Talent, Innovation, and Equity (“TIE”) Partnership
The Oregon HECC is advancing work supported by a $689,000 Talent, Innovation, and Equity (“TIE”) partnership grant awarded in 2018 from Lumina Foundation to help eliminate disparities in postsecondary success rates between Oregon’s overall student population and historically underrepresented students of color. The grant supports a suite of state leadership activities aimed to improve postsecondary success in Oregon for African-American, Hispanic/Latinx, Native American/Alaska Native, and Native Hawaiian/Pacific Islander learners, with a particular focus on adult learners of color.
Upon receiving this grant, Oregon was described as poised for this important work, with one of the most ambitious state goals for improving educational attainment in the nation, and a high-reaching companion goal for the education of adult Oregonians. In addition to the overall focus on eliminating gaps for students of color, Oregon’s TIE grant includes additional support to allow the state to join a cohort of Adult Promise states that have pledged to help more adults earn degrees.
Components of this project include the following.
Equity Leadership and Community Engagement:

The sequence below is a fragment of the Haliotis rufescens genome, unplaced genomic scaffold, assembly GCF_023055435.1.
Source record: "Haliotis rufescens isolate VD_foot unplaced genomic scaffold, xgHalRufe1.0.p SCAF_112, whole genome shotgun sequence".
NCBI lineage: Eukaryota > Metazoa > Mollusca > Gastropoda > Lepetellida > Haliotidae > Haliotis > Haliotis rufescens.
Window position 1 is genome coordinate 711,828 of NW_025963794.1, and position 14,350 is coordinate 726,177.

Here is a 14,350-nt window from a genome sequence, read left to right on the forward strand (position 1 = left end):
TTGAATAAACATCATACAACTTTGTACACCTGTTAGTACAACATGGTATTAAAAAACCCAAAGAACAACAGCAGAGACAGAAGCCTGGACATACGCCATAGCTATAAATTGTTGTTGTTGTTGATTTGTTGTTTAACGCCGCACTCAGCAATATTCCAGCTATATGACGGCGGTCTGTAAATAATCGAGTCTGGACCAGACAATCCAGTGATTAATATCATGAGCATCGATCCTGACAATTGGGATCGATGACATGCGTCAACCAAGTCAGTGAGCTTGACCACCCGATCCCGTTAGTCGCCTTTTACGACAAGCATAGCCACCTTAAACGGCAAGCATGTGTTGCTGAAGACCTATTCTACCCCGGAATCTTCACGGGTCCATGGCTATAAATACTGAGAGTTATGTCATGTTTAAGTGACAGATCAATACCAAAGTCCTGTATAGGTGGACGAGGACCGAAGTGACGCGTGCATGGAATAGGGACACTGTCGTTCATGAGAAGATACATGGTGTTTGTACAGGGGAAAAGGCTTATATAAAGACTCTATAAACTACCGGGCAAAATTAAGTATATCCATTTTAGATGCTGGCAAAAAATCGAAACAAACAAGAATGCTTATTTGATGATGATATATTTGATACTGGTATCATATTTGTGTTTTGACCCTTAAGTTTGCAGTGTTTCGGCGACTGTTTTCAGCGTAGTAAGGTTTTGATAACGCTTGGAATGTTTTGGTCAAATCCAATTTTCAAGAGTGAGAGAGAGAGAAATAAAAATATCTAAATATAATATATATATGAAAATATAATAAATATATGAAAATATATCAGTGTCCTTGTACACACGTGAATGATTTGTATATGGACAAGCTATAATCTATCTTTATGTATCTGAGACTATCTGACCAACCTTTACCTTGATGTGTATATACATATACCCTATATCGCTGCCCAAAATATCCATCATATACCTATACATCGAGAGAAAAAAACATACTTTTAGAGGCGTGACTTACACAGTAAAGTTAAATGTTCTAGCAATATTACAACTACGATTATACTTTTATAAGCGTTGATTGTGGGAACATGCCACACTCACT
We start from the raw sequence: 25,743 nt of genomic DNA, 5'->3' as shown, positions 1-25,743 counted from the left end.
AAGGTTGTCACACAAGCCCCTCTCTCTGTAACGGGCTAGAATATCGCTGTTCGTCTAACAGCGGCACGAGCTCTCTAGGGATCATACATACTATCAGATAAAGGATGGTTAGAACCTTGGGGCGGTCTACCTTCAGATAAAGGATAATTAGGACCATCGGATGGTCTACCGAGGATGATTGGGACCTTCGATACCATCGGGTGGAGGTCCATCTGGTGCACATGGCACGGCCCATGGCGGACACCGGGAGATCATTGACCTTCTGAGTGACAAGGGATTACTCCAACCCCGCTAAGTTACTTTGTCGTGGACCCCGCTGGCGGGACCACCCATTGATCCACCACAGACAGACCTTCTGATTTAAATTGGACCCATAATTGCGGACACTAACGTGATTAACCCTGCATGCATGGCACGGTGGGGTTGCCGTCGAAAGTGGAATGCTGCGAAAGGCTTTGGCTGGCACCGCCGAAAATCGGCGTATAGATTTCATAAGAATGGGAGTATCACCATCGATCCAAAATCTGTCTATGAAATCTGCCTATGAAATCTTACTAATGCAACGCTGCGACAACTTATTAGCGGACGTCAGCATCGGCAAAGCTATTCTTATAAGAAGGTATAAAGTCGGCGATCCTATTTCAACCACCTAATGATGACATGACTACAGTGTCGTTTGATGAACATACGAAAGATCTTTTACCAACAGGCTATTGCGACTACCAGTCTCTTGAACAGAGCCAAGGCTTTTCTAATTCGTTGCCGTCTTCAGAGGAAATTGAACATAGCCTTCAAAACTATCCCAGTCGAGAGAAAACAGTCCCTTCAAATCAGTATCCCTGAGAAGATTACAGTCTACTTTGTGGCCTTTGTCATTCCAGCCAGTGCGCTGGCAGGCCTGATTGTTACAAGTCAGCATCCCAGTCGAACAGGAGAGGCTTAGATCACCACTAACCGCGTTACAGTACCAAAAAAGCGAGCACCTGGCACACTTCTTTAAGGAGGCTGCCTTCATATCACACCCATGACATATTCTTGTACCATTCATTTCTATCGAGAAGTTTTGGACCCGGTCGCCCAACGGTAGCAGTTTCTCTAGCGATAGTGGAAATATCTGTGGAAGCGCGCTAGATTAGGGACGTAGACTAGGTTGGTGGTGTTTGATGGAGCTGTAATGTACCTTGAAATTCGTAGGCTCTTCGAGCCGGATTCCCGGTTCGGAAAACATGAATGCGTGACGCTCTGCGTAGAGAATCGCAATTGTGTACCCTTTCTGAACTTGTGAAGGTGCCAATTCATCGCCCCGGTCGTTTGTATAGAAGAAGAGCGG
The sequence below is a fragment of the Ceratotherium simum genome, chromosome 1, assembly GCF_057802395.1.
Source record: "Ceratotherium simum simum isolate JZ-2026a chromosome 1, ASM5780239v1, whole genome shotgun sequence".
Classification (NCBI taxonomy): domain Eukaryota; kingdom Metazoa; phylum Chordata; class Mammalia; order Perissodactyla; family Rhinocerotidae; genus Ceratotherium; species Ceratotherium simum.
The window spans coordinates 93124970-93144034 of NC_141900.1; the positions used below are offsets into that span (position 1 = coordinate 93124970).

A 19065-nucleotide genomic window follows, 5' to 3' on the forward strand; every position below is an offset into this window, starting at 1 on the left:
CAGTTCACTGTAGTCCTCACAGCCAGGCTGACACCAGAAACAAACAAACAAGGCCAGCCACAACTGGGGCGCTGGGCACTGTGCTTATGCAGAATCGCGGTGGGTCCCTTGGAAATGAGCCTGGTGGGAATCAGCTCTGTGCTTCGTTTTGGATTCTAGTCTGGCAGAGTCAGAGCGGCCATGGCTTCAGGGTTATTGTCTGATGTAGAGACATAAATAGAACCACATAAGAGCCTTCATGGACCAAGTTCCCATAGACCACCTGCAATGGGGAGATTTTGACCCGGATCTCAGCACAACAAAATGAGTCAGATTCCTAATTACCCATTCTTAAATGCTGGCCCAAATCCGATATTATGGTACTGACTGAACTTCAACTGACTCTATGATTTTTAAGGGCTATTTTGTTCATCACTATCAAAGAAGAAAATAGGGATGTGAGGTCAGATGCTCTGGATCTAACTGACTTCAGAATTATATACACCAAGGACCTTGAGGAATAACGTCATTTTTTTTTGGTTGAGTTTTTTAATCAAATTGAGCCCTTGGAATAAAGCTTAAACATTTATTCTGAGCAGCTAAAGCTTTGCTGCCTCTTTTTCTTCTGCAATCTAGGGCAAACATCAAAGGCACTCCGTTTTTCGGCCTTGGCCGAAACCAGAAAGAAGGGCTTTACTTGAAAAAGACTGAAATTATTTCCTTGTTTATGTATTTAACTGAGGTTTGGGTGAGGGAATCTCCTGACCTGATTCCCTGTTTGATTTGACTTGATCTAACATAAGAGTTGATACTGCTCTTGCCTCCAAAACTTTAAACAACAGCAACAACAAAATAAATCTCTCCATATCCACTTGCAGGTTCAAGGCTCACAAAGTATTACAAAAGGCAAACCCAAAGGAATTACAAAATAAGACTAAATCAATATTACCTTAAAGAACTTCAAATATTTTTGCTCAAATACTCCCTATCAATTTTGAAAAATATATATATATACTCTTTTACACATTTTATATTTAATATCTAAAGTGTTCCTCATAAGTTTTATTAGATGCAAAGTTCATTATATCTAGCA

The HECC is convening an Equity Leadership Council (ELC), a diverse and well-rounded group of equity ambassadors from educational institutions, community organizations, tribal agencies, and government partners to help our efforts to close equity disparities and increase degree attainment among our underserved populations. Within the ELC, we are identifying “Equity Champions” to join us in advocating for equity reform through relationship building and community engagement across the state. In Fall 2019, our Equity Champions are joining us in hosting numerous roundtable meetings with diverse communities statewide.
Focus Group Research:
In addition to the formation of the Council, HECC is embarking on focus group research to determine the barriers to enrollment and completion facing adults from underrepresented populations in Oregon, and develop the strategies and messages needed to support their re-engagement in education and training.
Fostering Promising Practices:
Fostering promising practices among Oregon’s postsecondary institutions and partners will be an upcoming focus of the grant activities. The HECC plans to identify and support higher education institutions and/or institutional leaders that are willing to undertake promising practices in support of students of color, including through the engagement of culturally-specific community organizations, and elevating these institutions as exemplars within the state.
Communicating Equity Needs:
In addition, the HECC plans to develop educational communications that clearly articulate Oregon’s history, rationale, and objectives for equity in postsecondary education, and publicly recognize promising work statewide to close equity gaps.